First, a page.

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Synovitis, joint damage and impairment of physical function are the hallmarks of rheumatoid arthritis (RA). While pathogenetically the influx of immune and inflammatory cells signifies synovitis, its invasion into the adjacent bone and the consumption of cartilage constitute the destructive elements of the disease. Physical disability is then the consequence of the ongoing inflammatory activity (pain, stiffness, swelling, usually assessed by composite disease activity measures) and the destructive events (usually assessed by radiographic scoring). Indeed, deficiency of physical functioning as evaluated by the Health Assessment Questionnaire Disability Index (HAQ-DI) is associated with the extent of disease activity and joint damage.1,–,3 Importantly, though, physical disability is only partly reversible, namely as far as it is mediated by disease activity; its irreversible components are primarily related to joint damage,4 although other factors such as comorbidity may also contribute.5
Indeed, with increasing joint damage, the extent of physical impairment in the absence of active disease, that is, in remission, also increases.4 Likewise, higher short-term progression of joint damage is associated with more disability.6 Moreover, the relationship between irreversible disability and joint damage can be estimated and is almost linear over a certain range of the radiographic score.7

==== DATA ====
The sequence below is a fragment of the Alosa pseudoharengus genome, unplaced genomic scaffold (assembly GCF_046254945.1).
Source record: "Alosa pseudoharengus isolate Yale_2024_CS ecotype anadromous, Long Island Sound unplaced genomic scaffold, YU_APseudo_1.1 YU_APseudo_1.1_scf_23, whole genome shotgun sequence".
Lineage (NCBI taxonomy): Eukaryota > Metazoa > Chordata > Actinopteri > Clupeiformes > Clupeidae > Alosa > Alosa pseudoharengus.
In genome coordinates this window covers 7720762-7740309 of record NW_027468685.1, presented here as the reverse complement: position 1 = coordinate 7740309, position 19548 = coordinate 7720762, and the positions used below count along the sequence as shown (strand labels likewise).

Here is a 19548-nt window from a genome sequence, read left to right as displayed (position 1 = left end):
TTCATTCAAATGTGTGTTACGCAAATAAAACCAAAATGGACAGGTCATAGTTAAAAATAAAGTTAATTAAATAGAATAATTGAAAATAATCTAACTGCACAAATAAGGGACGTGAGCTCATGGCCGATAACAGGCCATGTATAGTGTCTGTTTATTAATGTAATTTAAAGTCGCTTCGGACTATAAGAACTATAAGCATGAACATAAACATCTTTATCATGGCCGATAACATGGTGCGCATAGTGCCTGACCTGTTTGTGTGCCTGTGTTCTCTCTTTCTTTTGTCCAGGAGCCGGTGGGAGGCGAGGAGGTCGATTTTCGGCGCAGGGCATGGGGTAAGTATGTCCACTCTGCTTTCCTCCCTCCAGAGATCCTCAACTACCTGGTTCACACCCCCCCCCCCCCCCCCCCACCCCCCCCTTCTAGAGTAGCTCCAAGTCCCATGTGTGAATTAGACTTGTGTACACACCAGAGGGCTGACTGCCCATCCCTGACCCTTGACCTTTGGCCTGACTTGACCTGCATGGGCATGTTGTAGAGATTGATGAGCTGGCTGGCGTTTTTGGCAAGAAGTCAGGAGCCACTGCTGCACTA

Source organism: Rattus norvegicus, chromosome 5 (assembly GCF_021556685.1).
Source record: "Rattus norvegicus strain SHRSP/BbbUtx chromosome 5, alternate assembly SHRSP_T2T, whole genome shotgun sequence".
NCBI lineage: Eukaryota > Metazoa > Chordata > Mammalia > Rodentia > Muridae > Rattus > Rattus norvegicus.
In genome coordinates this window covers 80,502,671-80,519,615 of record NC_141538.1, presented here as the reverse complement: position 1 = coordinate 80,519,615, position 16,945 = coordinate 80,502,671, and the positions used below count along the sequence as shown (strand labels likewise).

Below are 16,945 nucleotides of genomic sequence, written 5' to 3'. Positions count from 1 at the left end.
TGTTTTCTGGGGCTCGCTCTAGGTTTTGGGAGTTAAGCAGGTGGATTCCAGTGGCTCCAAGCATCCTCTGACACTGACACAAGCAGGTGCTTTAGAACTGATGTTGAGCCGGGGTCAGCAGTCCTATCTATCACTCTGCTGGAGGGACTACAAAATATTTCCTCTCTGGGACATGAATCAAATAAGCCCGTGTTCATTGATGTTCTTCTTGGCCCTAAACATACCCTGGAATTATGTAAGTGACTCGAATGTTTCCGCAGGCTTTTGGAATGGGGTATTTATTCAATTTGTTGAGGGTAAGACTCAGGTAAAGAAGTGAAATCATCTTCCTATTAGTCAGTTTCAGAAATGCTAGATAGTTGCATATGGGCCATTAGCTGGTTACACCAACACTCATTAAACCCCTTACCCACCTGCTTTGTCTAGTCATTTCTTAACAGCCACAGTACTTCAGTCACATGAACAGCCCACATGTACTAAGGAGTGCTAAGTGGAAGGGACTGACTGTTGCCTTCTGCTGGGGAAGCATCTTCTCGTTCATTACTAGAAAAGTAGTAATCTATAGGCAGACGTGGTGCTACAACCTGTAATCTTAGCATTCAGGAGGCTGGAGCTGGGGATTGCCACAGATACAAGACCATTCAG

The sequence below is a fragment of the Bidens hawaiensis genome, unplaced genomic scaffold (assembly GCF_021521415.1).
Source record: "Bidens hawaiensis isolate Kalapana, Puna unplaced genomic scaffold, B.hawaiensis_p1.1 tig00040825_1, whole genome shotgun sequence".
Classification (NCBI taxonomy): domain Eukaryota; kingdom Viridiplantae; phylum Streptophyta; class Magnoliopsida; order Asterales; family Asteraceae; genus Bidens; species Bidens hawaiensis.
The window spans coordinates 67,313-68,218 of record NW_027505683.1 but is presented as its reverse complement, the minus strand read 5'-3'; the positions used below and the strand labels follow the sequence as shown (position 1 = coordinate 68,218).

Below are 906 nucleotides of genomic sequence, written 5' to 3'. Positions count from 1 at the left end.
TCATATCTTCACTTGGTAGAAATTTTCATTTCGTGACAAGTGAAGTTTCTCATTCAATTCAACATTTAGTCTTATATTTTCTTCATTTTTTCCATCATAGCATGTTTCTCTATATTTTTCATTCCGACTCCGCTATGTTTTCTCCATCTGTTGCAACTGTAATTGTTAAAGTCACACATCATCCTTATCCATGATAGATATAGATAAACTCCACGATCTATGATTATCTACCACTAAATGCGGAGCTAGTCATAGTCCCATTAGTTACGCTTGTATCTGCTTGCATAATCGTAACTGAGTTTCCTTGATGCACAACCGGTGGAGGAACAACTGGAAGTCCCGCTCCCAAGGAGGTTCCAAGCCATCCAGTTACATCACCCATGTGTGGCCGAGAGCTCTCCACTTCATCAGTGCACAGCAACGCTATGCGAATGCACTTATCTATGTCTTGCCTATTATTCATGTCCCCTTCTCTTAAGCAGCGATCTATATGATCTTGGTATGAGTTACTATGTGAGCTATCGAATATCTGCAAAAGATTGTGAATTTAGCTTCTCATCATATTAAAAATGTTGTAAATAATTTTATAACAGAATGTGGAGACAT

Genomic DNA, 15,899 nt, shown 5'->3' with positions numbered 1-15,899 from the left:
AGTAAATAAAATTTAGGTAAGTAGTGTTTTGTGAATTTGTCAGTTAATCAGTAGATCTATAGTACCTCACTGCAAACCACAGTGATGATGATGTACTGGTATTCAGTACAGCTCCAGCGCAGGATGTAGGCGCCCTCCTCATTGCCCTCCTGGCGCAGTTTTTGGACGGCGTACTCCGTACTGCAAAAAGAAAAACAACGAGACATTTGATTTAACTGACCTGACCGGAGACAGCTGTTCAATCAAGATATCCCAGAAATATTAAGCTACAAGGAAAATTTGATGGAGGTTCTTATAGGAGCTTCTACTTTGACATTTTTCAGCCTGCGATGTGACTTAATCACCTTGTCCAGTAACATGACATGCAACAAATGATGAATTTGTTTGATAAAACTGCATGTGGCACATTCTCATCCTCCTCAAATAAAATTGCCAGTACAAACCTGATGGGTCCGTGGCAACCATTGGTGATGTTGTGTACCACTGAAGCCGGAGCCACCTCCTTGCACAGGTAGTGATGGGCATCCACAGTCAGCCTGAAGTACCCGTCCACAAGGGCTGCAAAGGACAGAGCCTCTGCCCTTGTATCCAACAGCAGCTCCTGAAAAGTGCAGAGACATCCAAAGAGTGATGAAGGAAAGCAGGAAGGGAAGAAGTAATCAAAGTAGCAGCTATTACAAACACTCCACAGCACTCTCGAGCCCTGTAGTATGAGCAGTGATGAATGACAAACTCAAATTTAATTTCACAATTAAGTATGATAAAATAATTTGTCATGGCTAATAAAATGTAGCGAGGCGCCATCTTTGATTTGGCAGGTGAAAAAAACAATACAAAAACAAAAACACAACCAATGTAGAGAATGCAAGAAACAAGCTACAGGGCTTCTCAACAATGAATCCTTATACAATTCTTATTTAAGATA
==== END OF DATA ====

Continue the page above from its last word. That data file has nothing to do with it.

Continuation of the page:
The two major components of joint damage characteristic of RA, cartilage degradation and bony destruction, are elicited by distinct mechanisms. While the latter is mediated primarily by synovial osteoclasts and direct invasion of the pannus into the adjacent bone,8 9 cartilage damage is mostly due to the action of metalloproteinases, secreted into the synovial fluid by synovial fibroblasts and macrophages, or produced locally by activated chondrocytes, events that are governed by proinflammatory cytokines.10 11 Cartilage degradation is reflected radiologically by joint space narrowing (JSN) and bony changes by erosions (EROs),12 both of which are assessed separately when employing the total Sharp score (TSS) and its modifications.13 It has recently been shown that these two events follow different pathomechanisms and can progress independently from each other.14 However, in the diagnosis of RA, as well as in the assessment of its radiological progression over time, the focus of attention is often on the erosive process, rather than JSN.15,–,17